The place is the temple of God and that is anywhere God speaks to us, touches us, listens to us, confronts us, calls us to be the person God has created us to be. That place can be here or there and anywhere. In a majestic sanctuary, yes, standing and praising God with outstretched arms or sitting quietly with hands open to the gifts God gives. It can also be along a flowing river, beside a bed kneeling in prayer, or riding in a car on a Sunday afternoon.

That happened to me in April of 2021, taking Sam home and hearing for the first time the Gibson Brothers singing their moving song. Their words described my need and my desire.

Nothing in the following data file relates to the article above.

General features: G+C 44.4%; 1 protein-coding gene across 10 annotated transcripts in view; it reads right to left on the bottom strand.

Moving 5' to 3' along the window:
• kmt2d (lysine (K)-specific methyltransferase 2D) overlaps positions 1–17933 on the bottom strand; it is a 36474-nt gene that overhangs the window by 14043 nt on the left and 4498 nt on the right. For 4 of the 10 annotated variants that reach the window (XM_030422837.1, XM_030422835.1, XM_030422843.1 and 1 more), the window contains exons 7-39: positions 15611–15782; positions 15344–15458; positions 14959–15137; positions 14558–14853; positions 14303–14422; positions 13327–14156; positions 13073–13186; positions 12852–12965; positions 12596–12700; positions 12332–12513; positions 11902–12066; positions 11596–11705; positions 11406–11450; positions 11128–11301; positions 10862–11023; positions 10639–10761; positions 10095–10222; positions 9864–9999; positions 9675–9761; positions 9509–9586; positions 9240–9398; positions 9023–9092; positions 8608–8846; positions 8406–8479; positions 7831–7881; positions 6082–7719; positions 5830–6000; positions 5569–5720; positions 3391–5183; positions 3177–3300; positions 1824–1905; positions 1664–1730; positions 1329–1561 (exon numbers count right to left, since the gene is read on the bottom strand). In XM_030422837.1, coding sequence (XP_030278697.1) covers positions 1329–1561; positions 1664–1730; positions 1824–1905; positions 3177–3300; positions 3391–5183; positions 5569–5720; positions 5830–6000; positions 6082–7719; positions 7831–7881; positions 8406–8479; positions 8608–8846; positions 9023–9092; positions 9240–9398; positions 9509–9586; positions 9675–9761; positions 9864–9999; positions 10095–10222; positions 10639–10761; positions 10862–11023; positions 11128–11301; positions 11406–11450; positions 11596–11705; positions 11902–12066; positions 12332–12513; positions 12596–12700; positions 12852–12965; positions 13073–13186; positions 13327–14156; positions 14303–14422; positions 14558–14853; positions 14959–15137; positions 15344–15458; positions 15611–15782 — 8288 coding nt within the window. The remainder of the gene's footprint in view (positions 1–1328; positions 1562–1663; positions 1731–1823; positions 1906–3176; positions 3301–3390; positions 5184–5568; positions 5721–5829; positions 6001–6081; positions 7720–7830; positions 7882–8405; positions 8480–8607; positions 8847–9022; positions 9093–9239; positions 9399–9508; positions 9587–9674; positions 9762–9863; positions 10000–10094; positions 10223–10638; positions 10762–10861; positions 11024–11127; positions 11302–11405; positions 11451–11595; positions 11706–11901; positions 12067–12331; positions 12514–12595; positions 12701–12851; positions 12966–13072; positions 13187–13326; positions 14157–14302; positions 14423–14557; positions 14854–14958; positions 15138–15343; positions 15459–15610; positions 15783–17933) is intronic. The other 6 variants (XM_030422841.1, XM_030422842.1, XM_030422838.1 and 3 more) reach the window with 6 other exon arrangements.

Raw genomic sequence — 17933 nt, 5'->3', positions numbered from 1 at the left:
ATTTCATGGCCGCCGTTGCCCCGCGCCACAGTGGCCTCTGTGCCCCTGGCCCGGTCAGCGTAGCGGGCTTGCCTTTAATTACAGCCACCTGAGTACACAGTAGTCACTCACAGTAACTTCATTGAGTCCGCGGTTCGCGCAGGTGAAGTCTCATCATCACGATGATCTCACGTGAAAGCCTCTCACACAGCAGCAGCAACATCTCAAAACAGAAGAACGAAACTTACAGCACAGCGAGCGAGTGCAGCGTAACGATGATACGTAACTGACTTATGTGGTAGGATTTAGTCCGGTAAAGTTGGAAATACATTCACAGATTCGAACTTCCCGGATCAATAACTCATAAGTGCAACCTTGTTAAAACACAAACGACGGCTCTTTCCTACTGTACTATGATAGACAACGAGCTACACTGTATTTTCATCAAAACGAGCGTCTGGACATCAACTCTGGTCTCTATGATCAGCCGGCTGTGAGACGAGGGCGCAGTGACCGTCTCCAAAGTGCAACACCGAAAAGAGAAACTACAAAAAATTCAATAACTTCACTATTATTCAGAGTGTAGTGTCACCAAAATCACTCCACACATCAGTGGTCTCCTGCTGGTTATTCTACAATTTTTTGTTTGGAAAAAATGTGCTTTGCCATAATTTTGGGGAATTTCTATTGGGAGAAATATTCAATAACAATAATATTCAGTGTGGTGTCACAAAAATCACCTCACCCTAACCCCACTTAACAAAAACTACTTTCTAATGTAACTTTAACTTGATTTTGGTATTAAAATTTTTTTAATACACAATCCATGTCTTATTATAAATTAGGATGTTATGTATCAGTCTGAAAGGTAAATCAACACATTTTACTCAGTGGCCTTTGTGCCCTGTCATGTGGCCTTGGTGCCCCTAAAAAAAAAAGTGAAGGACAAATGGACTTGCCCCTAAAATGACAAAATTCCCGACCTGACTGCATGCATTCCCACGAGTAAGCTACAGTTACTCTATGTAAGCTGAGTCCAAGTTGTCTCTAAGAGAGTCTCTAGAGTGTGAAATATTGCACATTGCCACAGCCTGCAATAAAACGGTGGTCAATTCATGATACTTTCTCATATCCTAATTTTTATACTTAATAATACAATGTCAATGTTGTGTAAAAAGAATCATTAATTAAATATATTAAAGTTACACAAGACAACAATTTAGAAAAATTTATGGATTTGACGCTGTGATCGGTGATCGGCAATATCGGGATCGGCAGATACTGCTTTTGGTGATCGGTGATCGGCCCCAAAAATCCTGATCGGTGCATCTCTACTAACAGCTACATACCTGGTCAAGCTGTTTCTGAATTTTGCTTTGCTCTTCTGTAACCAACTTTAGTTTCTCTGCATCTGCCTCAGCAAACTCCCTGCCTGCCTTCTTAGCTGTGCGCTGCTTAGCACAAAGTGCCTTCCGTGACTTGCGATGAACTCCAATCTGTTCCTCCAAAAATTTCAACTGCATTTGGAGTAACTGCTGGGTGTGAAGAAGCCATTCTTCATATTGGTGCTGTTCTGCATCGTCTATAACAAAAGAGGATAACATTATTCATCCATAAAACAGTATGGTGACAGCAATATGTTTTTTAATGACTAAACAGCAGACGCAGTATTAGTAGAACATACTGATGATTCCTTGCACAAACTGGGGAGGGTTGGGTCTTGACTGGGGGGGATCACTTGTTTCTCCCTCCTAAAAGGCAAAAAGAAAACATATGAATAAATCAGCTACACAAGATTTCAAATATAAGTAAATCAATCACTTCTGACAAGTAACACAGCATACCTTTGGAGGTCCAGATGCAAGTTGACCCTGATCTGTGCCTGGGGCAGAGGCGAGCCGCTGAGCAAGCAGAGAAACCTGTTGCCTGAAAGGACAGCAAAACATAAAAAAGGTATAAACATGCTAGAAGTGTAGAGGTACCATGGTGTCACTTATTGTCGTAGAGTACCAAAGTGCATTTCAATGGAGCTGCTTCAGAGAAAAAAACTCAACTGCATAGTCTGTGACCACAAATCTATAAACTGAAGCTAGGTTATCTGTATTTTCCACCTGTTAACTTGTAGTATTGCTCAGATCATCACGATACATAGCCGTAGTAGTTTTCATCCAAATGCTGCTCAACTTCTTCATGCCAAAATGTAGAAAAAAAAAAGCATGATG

I found a church today. You led me to its door.
There was love about, it made my spirits soar.

We had worship there. Jesus’ name was praised.
And I sang along. I found a church today.

All the souls inside welcomed from their pews.
You were in their eyes and in their voices, too.

My heart was full, when it was time to pray.
I came back to you, I found a church today.

I’ll come back next week and bring a friend along.
He needs to hear your word and sing your song.

Keep a fire in me. Don’t let me get away.
It feels like home. I found a church today.

And Your love shone in through the windows wide.
and it brightened the room ‘till I had nothing left to hide.

Though I can’t recall what kept me away,
Yet You knew my need. I found a church today.

We worship God anywhere, everywhere, anytime, even in a car with the radio on!